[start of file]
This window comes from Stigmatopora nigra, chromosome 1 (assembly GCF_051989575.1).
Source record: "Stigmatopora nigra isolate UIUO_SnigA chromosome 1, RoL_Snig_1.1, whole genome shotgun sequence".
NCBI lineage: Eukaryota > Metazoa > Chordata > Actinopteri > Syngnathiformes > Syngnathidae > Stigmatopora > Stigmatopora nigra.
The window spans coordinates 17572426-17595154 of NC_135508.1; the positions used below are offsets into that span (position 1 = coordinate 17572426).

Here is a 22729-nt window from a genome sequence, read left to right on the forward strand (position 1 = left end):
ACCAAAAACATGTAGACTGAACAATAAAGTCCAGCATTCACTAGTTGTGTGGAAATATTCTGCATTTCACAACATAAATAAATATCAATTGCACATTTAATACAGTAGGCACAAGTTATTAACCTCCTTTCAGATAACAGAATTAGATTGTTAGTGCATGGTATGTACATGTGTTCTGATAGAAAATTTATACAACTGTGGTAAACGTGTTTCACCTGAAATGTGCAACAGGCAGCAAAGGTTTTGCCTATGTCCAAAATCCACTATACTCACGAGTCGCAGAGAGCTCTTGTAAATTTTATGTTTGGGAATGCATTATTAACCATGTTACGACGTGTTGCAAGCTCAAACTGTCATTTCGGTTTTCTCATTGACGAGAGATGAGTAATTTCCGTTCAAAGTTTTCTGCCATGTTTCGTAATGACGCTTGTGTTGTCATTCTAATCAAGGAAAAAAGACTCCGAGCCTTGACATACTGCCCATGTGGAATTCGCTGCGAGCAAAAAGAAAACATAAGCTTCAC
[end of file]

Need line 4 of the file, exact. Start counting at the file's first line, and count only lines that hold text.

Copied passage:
The window spans coordinates 17572426-17595154 of NC_135508.1; the positions used below are offsets into that span (position 1 = coordinate 17572426).